FLY AWAY

Hannah’s sequel to Firefly Lane (2008) demonstrates that those who ignore family history are often condemned to repeat it.

When we last left Kate and Tully, the best friends portrayed in Firefly Lane, the friendship was on rocky ground. Now Kate has died of cancer, and Tully, whose once-stellar TV talk show career is in free fall, is wracked with guilt over her failure to be there for Kate until her very last days. Kate’s death has cemented the distrust between her husband, Johnny, and daughter Marah, who expresses her grief by cutting herself and dropping out of college to hang out with goth poet Paxton. Told mostly in flashbacks by Tully, Johnny, Marah and Tully’s long-estranged mother, Dorothy, aka Cloud, the story piles up disasters like the derailment of a high-speed train. Increasingly addicted to prescription sedatives and alcohol, Tully crashes her car and now hovers near death, attended by Kate’s spirit, as the other characters gather to see what their shortsightedness has wrought. We learn that Tully had tried to parent Marah after her father no longer could. Her hard-drinking decline was triggered by Johnny’s anger at her for keeping Marah and Paxton’s liaison secret. Johnny realizes that he only exacerbated Marah’s depression by uprooting the family from their Seattle home. Unexpectedly, Cloud, who rebuffed Tully’s every attempt to reconcile, also appears at her daughter’s bedside. Sixty-nine years old and finally sober, Cloud details for the first time the abusive childhood, complete with commitments to mental hospitals and electroshock treatments, that led to her life as a junkie lowlife and punching bag for trailer-trash men. Although powerful, Cloud’s largely peripheral story deflects focus away from the main conflict, as if Hannah was loath to tackle the intractable thicket in which she mired her main characters.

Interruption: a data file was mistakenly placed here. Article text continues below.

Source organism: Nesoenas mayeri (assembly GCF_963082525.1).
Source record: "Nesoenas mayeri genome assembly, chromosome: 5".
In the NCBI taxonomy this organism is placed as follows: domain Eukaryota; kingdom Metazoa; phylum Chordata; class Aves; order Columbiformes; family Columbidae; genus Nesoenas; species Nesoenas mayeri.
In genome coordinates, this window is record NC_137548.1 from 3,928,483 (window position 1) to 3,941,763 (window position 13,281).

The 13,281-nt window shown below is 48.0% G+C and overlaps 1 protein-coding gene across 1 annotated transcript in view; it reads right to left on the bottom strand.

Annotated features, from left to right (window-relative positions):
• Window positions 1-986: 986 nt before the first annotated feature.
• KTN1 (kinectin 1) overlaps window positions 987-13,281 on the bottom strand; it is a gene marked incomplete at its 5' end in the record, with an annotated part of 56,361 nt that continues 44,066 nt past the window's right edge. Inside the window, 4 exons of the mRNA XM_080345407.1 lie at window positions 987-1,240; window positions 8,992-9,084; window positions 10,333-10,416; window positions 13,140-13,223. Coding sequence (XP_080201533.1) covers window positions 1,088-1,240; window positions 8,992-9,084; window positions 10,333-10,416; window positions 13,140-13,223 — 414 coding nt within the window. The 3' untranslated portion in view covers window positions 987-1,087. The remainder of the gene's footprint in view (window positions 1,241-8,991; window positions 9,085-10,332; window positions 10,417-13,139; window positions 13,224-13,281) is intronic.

Unrelenting gloom relieved only occasionally by wrenching trauma; somehow, though, Hannah’s storytelling chops keep the pages turning even as readers begin to resent being drawn into this masochistic morass.

Pub Date: April 23, 2013

ISBN: 978-0-312-57721-6

Page Count: 416

Publisher: St. Martin's

Review Posted Online: Feb. 18, 2013

Kirkus Reviews Issue: March 1, 2013